ASRock Z87 Extreme6/AC BIOS

Over the last few ASRock motherboards I have reviewed, the BIOS has been steadily improving into something aesthetically pleasing as well as easy to use with a lot of additional extra features.  ASRock’s mentality over the past couple of years has been to attempt lots of little minor adjustments and see which ones pique the interest of its consumers, with a few major additions here and there.  In the BIOS itself, we have an almost high-contrast setup (which I prefer) which makes it easy to read, along with high definition images where necessary.  The only thing really missing is perhaps a persistent ribbon of information regarding the motherboard name, CPU used and memory installed, with speeds of each.

The entry screen to the BIOS is initially our Main screen, which gives some basic info on the system at hand: motherboard name and BIOS version; CPU name and current speed; total memory installed along with DRAM slot detection and current speeds.  I would prefer some additional information here as well such as CPU temperatures and voltages, perhaps fan speeds, in a visually pleasing representation. 

The couple of features at the bottom are worth noting.  The first is an option to adjust the page on entry, meaning that overclockers can go straight into the overclocking options menu when entering the BIOS rather than have to navigate through the Main menu.  The final option is a UEFI Guide option, which when selected will go through a quite slow text guide of the different features of the BIOS.  This is in part a nice idea for new users, though I believe the guide has to be more refined than this initial version.

Most enthusiasts are going to head on over to the OC Tweaker menu to adjust overclocking options.  ASRock have separated the overclock options under headings for a single menu, starting with automatic overclock options (4.0 GHz to 4.8 GHz in 200 MHz jumps), then CPU, DRAM, FIVR (Fully Integrated Voltage Regulator), and finally voltages.  We get separate menus for DRAM timings, which also comes with a memory tweaker for XMP settings.

In the Advanced Menu is where we get our enable/disable controller options, along with adjusting the SATA configuration for RAID setups.

The ASRock Tools menu is where we often find ASRock’s newest additions to the BIOS.  Every generation we seem to get something new – from the past we get the System Browser, the Online Management Guard, Dehumidifier function and Internet Flash.  New for this generation is the ‘UEFI Tech Service’, ‘EASY RAID Installer’ and ‘Easy Driver Installer’ options.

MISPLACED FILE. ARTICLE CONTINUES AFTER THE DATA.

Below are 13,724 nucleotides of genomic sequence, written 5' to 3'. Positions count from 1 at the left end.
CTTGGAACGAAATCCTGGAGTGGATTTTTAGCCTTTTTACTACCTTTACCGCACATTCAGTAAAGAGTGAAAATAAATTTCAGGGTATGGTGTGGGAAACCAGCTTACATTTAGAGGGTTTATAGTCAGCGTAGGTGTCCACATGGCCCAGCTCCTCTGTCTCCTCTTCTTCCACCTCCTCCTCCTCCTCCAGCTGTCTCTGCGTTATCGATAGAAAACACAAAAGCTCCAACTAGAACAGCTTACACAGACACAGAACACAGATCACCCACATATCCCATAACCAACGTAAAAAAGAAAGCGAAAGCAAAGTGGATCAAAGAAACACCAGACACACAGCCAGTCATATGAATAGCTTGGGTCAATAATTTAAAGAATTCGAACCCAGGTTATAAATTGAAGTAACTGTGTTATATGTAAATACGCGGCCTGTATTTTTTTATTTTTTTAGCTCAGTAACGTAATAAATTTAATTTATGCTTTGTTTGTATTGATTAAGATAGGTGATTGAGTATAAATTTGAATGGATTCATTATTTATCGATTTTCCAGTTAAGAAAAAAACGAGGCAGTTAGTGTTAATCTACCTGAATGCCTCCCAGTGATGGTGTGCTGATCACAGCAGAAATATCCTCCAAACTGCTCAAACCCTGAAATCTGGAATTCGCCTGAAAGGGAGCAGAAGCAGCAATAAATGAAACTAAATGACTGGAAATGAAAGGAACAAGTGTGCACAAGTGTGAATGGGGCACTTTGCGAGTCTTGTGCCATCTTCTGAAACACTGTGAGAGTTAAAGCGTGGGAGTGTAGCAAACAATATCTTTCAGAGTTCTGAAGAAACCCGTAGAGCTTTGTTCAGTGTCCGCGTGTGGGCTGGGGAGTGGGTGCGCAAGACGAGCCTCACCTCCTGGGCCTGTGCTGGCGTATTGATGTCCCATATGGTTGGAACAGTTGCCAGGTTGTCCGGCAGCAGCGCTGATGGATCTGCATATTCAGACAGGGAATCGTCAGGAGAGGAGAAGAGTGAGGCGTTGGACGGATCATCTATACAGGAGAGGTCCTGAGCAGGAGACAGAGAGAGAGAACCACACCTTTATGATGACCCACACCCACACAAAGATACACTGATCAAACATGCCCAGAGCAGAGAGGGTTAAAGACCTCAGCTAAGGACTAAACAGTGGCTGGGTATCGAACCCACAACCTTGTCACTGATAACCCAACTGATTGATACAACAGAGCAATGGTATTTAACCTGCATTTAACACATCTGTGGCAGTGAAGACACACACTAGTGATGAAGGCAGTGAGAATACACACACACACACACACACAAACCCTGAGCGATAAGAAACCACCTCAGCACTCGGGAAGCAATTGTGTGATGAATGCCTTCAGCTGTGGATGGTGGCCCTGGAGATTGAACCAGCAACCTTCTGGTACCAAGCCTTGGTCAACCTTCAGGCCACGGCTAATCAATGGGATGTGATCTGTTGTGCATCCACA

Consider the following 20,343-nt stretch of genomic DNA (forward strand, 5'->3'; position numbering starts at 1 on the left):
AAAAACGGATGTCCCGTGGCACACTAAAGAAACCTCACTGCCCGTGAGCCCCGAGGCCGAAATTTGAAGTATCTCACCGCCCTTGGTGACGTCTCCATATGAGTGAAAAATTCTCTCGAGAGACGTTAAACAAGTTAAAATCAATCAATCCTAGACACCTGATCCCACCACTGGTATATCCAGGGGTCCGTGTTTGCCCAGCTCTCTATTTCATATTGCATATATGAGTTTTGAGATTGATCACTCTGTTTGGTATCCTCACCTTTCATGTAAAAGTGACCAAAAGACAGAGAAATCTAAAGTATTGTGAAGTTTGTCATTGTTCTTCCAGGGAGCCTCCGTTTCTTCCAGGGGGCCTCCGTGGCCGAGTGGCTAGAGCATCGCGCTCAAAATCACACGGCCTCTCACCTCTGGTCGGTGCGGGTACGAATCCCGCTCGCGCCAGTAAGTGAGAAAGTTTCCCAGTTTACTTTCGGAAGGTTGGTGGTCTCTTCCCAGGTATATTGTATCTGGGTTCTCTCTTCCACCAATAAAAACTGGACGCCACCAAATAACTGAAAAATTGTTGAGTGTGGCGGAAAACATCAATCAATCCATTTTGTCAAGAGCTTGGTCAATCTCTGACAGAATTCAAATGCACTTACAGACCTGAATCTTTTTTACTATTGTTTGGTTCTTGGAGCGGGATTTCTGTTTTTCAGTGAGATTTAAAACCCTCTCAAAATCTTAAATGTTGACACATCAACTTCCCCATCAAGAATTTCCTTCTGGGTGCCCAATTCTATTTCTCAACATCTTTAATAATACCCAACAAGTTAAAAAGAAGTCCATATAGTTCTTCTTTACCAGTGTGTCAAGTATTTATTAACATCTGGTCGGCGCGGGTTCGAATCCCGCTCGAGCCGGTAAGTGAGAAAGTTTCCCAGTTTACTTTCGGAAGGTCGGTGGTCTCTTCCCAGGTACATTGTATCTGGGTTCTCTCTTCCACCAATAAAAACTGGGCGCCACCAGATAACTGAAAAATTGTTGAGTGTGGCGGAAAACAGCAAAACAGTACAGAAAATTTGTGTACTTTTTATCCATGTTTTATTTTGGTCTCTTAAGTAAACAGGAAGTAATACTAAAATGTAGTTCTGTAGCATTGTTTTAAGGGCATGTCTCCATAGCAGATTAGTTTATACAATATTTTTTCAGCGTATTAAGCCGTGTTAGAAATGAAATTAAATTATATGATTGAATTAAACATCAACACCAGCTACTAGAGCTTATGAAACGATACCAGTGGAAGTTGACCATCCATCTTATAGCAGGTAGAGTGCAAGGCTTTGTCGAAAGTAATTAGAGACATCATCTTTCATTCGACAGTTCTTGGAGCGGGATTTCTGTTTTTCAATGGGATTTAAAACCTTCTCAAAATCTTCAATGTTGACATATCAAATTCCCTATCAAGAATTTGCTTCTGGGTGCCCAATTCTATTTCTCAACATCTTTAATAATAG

Starting with the System Browser, this is a top down pictorial representation of the motherboard, and the different items that are inserted into the motherboard before POST are shown here, such as the memory, what is detected in the PCIe slots, as well as SATA and Rear IO configurations.  This is particularly helpful if a user suddenly loses access to a GPU, memory stick or hard drive – if it is not detected in the System Browser, it will not be detected in the operating system.

Online Management Guard (OMG) is a simple attempt to disable network ports at various times of the day.  While easily circumnavigated by adjusting the BIOS time or manually disabling the option in the BIOS, the purpose behind this feature is to adjust when children are allowed to use the internet, or for businesses to disallow ‘casual browsing’ after hours.

The UEFI Tech Service option is designed to send problem reports to ASRock directly from the BIOS.  This feature only works if you have a wired Ethernet connection to the internet, and sends ASRock an email with the BIOS information used as well as a description provided by the user.  There is a similar feature in the OS software.

The Easy RAID installer helps users take the RAID driver off the driver disk and place it onto a USB stick for installation of a Windows OS onto a RAID array, and Internet Flash allows users to update the BIOS with the latest version from ASRock’s online servers without jumping into an OS.

Due to the 3-pin fan headers on board the fan controls are basic at best, found under the H/W Monitor section.  ASRock allows users to provide basic control or a series of pre-defined settings: Silent, Standard, Performance and Full Speed.

Elsewhere in the BIOS are Boot options and Windows 8 Fast Boot options.

ASRock Z87 Extreme6/AC Overview, Visual Inspection, Board Features ASRock Z87 Extreme6/AC Software
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  • ShieTar - Thursday, June 27, 2013 - link

    Is there a special reason not to test the POST times and DPC latency of the Gigabyte Board? Its power consumption is quiet impressive, and whatever design measures have been used to achieve it do not seem to negatively affect the overall performance. So it would be interesting to complete the picture with the two measurements which are missing. Reply